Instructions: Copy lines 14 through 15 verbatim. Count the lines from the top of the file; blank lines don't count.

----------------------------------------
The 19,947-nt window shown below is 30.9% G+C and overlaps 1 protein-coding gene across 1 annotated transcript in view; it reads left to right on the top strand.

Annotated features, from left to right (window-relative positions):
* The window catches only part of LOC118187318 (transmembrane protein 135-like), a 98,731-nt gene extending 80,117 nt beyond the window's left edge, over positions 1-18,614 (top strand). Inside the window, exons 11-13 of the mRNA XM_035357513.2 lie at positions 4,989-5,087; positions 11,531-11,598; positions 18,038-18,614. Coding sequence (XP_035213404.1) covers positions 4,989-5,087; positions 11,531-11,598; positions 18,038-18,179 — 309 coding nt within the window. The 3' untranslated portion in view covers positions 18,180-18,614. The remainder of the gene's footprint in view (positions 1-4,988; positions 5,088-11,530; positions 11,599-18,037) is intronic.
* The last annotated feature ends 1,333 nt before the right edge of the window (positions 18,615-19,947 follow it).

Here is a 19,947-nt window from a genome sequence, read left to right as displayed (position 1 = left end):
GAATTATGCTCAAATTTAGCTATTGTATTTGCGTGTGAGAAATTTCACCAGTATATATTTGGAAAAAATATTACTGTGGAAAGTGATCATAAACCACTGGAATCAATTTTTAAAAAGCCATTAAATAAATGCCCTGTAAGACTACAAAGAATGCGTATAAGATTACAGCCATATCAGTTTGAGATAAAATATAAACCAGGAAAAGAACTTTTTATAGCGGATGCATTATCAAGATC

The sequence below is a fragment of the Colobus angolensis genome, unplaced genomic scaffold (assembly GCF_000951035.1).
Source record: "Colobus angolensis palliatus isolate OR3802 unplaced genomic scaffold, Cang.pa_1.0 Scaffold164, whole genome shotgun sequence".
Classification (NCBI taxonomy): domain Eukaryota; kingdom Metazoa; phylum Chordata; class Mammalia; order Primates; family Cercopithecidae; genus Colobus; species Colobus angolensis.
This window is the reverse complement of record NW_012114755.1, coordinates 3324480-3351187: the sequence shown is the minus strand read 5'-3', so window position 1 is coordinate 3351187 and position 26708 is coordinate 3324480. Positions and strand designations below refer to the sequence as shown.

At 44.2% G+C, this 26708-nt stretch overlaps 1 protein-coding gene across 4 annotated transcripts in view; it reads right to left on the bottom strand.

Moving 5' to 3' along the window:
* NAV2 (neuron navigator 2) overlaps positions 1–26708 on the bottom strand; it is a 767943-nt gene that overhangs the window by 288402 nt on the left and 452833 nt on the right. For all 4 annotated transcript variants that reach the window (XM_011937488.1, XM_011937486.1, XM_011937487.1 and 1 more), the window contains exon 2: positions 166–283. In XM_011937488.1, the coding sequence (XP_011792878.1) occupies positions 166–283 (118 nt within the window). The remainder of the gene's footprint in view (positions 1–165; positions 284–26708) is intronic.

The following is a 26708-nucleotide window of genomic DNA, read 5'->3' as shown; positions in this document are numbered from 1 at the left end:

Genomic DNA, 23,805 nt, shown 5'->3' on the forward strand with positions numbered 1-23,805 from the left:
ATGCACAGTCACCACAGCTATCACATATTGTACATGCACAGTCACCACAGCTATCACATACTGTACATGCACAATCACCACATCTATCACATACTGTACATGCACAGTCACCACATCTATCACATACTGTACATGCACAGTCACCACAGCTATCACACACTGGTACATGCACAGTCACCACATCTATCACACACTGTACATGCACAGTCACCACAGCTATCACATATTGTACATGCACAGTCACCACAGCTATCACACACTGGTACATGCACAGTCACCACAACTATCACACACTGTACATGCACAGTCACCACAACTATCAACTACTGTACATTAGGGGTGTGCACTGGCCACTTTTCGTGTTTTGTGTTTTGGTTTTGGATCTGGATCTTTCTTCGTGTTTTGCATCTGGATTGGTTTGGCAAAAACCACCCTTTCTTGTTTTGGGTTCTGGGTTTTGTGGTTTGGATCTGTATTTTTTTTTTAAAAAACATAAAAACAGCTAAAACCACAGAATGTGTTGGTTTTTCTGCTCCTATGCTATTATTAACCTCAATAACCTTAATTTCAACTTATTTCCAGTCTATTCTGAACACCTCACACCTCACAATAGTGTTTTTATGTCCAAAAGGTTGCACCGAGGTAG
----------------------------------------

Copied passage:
The following is a 26708-nucleotide window of genomic DNA, read 5'->3' as shown; positions in this document are numbered from 1 at the left end:

Genomic DNA, 23,805 nt, shown 5'->3' on the forward strand with positions numbered 1-23,805 from the left: